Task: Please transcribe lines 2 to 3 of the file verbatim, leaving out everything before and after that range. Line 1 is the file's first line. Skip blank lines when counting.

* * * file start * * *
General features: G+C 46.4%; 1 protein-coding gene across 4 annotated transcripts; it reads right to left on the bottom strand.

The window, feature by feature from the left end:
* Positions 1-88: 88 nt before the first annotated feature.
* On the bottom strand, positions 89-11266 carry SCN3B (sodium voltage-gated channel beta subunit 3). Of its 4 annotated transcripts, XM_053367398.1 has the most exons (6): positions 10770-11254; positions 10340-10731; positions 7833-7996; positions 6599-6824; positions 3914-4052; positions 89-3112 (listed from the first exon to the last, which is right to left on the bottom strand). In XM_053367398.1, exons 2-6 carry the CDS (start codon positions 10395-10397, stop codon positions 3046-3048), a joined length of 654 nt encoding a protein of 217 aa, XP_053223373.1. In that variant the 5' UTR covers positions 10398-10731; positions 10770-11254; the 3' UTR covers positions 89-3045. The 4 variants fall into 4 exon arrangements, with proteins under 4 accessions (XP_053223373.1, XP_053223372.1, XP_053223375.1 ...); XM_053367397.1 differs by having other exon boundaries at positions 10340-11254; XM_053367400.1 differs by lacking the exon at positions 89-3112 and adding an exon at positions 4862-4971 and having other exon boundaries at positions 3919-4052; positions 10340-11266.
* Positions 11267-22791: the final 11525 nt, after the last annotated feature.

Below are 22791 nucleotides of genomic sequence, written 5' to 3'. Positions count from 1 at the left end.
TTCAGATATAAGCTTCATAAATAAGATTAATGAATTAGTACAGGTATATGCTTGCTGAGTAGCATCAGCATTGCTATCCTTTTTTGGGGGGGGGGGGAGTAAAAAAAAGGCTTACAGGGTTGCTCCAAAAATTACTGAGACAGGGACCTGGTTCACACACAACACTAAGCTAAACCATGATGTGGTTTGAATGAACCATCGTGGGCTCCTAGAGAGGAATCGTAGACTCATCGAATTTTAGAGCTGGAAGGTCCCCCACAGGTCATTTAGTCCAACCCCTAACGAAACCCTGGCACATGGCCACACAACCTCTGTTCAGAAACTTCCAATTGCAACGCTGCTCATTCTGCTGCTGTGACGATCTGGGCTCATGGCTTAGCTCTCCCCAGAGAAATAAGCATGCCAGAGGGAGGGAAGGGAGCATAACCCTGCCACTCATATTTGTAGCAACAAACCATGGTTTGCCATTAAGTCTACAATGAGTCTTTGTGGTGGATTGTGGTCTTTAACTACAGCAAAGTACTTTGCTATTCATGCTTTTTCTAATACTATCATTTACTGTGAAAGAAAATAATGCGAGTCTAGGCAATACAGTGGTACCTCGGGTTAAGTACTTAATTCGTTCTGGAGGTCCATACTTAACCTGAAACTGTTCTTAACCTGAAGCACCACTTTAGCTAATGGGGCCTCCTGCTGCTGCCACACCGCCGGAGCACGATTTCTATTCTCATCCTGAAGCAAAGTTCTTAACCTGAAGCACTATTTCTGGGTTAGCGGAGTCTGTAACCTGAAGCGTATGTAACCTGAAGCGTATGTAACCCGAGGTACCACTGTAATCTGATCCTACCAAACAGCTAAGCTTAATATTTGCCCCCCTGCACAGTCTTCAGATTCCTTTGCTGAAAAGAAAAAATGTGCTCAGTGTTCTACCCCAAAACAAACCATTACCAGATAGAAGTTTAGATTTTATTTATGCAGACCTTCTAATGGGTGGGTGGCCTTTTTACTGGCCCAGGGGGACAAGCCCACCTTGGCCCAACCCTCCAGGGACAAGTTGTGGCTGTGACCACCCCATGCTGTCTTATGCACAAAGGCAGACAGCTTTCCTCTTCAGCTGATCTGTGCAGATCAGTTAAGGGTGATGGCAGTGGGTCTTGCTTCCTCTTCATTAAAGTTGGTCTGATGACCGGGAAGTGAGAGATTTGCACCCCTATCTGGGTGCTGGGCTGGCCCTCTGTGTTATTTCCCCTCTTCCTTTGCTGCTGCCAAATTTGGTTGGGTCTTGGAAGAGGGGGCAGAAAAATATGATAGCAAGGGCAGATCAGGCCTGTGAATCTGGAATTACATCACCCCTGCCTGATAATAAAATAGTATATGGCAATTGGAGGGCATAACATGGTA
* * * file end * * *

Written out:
The window, feature by feature from the left end:
* Positions 1-88: 88 nt before the first annotated feature.